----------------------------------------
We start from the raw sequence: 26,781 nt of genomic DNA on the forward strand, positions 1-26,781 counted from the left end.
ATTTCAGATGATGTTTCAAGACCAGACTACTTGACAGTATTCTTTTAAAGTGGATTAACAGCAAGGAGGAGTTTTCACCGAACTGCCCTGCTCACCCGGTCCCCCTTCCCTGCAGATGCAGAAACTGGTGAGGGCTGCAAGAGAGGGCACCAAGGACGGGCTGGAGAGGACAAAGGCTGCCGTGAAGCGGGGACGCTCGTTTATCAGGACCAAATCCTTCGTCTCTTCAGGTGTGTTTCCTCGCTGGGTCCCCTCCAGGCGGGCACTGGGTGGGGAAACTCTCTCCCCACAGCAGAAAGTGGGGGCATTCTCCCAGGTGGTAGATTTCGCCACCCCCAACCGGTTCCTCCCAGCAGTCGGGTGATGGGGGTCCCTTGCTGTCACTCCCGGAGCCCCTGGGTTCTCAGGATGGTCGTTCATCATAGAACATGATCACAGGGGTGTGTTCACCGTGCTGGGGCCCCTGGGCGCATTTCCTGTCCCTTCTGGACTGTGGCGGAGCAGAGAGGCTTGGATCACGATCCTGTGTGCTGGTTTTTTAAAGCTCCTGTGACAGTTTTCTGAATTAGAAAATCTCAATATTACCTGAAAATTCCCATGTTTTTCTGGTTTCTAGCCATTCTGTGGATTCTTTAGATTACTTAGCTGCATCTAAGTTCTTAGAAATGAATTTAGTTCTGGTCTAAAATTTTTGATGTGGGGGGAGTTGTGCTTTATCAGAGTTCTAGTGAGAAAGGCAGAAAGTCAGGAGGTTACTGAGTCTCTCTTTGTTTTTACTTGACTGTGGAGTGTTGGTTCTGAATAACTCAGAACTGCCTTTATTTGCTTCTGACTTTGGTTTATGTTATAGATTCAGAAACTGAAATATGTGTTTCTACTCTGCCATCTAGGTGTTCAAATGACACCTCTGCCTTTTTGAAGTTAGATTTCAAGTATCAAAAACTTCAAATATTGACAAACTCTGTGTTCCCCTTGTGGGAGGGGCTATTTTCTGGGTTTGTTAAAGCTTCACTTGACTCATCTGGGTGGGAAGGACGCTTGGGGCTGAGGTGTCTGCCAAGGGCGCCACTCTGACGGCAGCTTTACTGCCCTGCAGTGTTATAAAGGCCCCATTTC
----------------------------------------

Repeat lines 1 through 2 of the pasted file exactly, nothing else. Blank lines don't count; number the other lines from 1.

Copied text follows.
We start from the raw sequence: 26,781 nt of genomic DNA on the forward strand, positions 1-26,781 counted from the left end.
ATTTCAGATGATGTTTCAAGACCAGACTACTTGACAGTATTCTTTTAAAGTGGATTAACAGCAAGGAGGAGTTTTCACCGAACTGCCCTGCTCACCCGGTCCCCCTTCCCTGCAGATGCAGAAACTGGTGAGGGCTGCAAGAGAGGGCACCAAGGACGGGCTGGAGAGGACAAAGGCTGCCGTGAAGCGGGGACGCTCGTTTATCAGGACCAAATCCTTCGTCTCTTCAGGTGTGTTTCCTCGCTGGGTCCCCTCCAGGCGGGCACTGGGTGGGGAAACTCTCTCCCCACAGCAGAAAGTGGGGGCATTCTCCCAGGTGGTAGATTTCGCCACCCCCAACCGGTTCCTCCCAGCAGTCGGGTGATGGGGGTCCCTTGCTGTCACTCCCGGAGCCCCTGGGTTCTCAGGATGGTCGTTCATCATAGAACATGATCACAGGGGTGTGTTCACCGTGCTGGGGCCCCTGGGCGCATTTCCTGTCCCTTCTGGACTGTGGCGGAGCAGAGAGGCTTGGATCACGATCCTGTGTGCTGGTTTTTTAAAGCTCCTGTGACAGTTTTCTGAATTAGAAAATCTCAATATTACCTGAAAATTCCCATGTTTTTCTGGTTTCTAGCCATTCTGTGGATTCTTTAGATTACTTAGCTGCATCTAAGTTCTTAGAAATGAATTTAGTTCTGGTCTAAAATTTTTGATGTGGGGGGAGTTGTGCTTTATCAGAGTTCTAGTGAGAAAGGCAGAAAGTCAGGAGGTTACTGAGTCTCTCTTTGTTTTTACTTGACTGTGGAGTGTTGGTTCTGAATAACTCAGAACTGCCTTTATTTGCTTCTGACTTTGGTTTATGTTATAGATTCAGAAACTGAAATATGTGTTTCTACTCTGCCATCTAGGTGTTCAAATGACACCTCTGCCTTTTTGAAGTTAGATTTCAAGTATCAAAAACTTCAAATATTGACAAACTCTGTGTTCCCCTTGTGGGAGGGGCTATTTTCTGGGTTTGTTAAAGCTTCACTTGACTCATCTGGGTGGGAAGGACGCTTGGGGCTGAGGTGTCTGCCAAGGGCGCCACTCTGACGGCAGCTTTACTGCCCTGCAGTGTTATAAAGGCCCCATTTC